8. Raz’s Theory of Law: Service Conception
  9. Practical Reason
  10. Kelsen’s Theory of Law: Norms and Delicts
  11. Dworkin’s Theory of Law
  12. Marxism and Marxist Legal Theory
  13. Liberalism
  14. Feminist Legal Theory

When is the Best Time to Start Outlining Your Law School Courses?

When is the Best Time to Start Outlining Your Law School Courses?Law School Toolbox asks the following excellent question: “Why not just wait until the end of your course or the second half of the course to start outlining?” A recent post offers these three reasons:

  1. The process of trying to outline a legal topic will force you to discover whether or not you understand that legal topic.
  2. Chances are you will get more help from your law professors if you approach them early in the semester.
  3. Doing a complete and concise outline will ensure you receive the highest grades you are capable of on law school exams!

Good reasons, and some more fine advice in this post, which you can read by clicking below:

New lecture recordings: Property and Trusts

Jurisprudence 2017 – the examinationNew  recordings from Lond Law Lectures:

PROPERTY LAW: Co-ownership of property This series of lecture presentations by Gianni Vuolo covers the law relating to express and implied co-ownership of land, including the special rules applicable to co-ownership of a family home. Duration 125 minutes. For more information please CLICK HERE FOR MORE

LAW OF TRUSTS: Creation of Express Trusts In this lecture presentation Gianni Vuolo considers the creation of express trusts with the focus on declarations of trust. Duration 50 minutes. For more information please CLICK HERE FOR MORE

By Gianni Vuolo, full time lecturer and examiner of Property Law, Law of Contract and Criminal Law. Currently teaches on the LLB programme at SOAS, University of London.

New: Criminal Law Study Guide, third edition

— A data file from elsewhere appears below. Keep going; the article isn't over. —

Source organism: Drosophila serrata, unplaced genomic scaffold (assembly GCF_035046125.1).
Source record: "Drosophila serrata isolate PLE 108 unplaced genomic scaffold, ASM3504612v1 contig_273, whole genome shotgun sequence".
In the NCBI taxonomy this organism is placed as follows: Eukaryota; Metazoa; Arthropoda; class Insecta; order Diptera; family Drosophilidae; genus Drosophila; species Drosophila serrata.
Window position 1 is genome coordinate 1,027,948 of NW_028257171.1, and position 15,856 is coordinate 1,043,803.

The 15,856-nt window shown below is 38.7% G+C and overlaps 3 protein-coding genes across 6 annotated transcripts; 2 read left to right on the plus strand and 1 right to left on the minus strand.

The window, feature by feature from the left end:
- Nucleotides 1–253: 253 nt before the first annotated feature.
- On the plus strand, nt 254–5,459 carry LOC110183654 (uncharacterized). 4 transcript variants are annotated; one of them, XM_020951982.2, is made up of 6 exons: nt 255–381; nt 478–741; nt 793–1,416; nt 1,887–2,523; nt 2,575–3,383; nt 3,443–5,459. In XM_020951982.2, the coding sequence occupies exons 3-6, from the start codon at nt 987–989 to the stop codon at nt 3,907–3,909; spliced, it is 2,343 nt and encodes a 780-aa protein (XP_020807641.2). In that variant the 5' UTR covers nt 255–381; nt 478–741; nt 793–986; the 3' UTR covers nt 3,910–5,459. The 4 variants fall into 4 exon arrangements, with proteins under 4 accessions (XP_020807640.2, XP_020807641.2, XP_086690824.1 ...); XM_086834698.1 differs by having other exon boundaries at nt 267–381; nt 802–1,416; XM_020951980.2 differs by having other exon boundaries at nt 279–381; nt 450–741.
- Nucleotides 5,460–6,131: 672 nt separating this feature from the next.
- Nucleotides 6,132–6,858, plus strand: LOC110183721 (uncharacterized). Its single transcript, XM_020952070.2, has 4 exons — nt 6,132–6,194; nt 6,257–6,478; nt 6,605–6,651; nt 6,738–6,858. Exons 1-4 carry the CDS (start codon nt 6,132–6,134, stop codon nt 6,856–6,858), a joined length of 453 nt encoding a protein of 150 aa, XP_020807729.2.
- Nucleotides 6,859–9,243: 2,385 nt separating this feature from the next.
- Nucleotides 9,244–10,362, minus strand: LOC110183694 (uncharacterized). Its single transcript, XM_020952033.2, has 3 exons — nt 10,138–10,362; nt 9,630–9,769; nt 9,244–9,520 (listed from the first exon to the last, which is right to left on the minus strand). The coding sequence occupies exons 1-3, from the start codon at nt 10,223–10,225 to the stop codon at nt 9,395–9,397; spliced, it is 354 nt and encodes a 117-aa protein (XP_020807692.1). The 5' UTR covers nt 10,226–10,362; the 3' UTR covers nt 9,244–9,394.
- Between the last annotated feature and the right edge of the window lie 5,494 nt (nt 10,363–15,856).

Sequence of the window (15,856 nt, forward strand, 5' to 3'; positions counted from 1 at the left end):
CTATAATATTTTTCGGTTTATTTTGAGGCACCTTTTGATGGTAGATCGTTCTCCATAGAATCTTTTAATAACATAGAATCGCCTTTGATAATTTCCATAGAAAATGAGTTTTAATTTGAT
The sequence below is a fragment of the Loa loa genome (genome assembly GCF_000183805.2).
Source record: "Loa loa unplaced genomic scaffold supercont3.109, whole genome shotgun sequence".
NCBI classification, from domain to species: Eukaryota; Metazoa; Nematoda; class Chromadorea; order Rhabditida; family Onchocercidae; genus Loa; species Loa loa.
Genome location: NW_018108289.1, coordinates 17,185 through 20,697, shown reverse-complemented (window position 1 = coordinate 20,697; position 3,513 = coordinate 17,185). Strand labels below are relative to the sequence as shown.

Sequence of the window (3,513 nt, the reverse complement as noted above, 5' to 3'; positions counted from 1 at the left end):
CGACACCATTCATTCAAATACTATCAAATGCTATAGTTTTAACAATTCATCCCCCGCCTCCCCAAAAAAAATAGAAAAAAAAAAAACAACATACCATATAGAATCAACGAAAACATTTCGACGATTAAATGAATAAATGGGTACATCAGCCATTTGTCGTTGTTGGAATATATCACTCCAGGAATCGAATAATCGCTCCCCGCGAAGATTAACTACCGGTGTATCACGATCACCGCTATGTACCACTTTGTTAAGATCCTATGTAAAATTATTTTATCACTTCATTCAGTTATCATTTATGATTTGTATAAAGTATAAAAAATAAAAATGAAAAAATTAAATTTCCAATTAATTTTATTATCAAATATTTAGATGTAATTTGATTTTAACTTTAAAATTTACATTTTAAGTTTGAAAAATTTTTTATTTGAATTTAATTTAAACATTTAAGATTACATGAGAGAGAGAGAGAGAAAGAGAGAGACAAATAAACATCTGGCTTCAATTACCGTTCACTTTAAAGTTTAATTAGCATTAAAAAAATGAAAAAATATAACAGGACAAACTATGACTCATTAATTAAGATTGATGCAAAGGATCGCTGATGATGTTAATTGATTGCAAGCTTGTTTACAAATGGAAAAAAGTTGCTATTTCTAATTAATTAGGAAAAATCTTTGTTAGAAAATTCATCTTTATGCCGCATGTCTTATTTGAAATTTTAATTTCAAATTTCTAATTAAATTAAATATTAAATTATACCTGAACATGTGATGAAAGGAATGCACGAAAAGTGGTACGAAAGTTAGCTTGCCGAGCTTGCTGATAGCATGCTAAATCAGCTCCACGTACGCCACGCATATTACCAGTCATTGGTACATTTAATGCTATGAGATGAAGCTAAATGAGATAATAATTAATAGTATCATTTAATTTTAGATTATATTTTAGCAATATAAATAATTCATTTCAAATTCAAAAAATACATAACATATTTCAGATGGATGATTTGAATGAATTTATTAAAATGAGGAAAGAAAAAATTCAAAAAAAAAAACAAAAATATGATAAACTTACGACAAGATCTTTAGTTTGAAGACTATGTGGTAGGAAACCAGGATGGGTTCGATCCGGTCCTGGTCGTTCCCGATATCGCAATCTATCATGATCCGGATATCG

New: Criminal Law Study Guide, third edition

We have updated our Criminal Law study guide!

  • All new for 2017
  • Better layout, easier to read and use for review and revising
  • Includes outlines, diagrams, and study sheets
  • For the first time, available in paperback, as well as eBook versions (Kindle, iBooks, Nook, and Kobo)

Criminal Law: Outlines, Diagrams, and Exam Study Sheets is designed to aid you in study and preparation for exams. The book contains three sections: Outlines, Diagrams, and Crib Sheets. Outlines are detailed outlines of the course material, arranged by topic. Diagrams are perfect companions to the Outlines, containing flow charts, diagrams, and other visual aids for each topic. Exam Study Sheets are condensed outlines, perfect for getting the ‘big picture,’ for revising, and for testing yourself on the details. All three sections include statutes, cases, and key terms, arranged and color-coded to maximize your studying, memorizing, and revising/reviewing.

Topics include: Elements of an Offense; Actus Reus: Voluntariness, Omissions, Consequences; Mens Rea; Murder and Homicide; Voluntary Manslaughter; Simple Non-Fatal Offenses Against the Person; Aggravated Non-Fatal Offenses Against the Person; Sexual Offenses; Failure of Proof Defense & Justificatory Defenses; Excusatory Defenses & Mental Disorder Defenses; Attempt; Parties to Crime; Theft; Fraud; Robbery; Burglary; Criminal Damage.



Jurisprudence 2017 – the examination

Jurisprudence 2017 – the examination from UoL

Jurisprudence 2017 – the examinationLondon Law Lectures has posted a notice about the Jurisprudence examination at the Uni of London. It raises a question about a prohibition on the exam which disallows choosing a question if it would “substantially” overlap with an answer from the set question. The question is, of course, what constitutes “substantially”?

From LLBLondon:

This year, for the first time part A of the Jurisprudence examination will include three questions on a ‘set case’ and candidates will be required to answer one of them. The set case for this year is R v R (rape: marital exemption) [1992] 1AC 599; [1991] 4 All ER 481 and the Module Convenor has stated that the questions will be drafted from the following three ‘perspectives’:

1. Theories of Adjudication and their implications for the nature of law
2. Natural Law (including Fuller’s Rule of Law theory)
3. Feminist Legal Theory.

Part B of the 2017 examination can potentially include any of the other syllabus topics except those specifically excluded (this year the topics in chapters 12,16 and 17 are excluded).

And the Chief Examiner warns:

“Substantive issues contained in the three perspectives set out in Part A could potentially [also] appear in Part B but you are not permitted to answer the relevant question(s) if you will be repeating, substantially overlapping or duplicating your answer from Part A.”

A number of us have concerns regarding this prohibition particularly in relation to the expression ‘substantially overlapping’.

Read full article at www.llblondon.com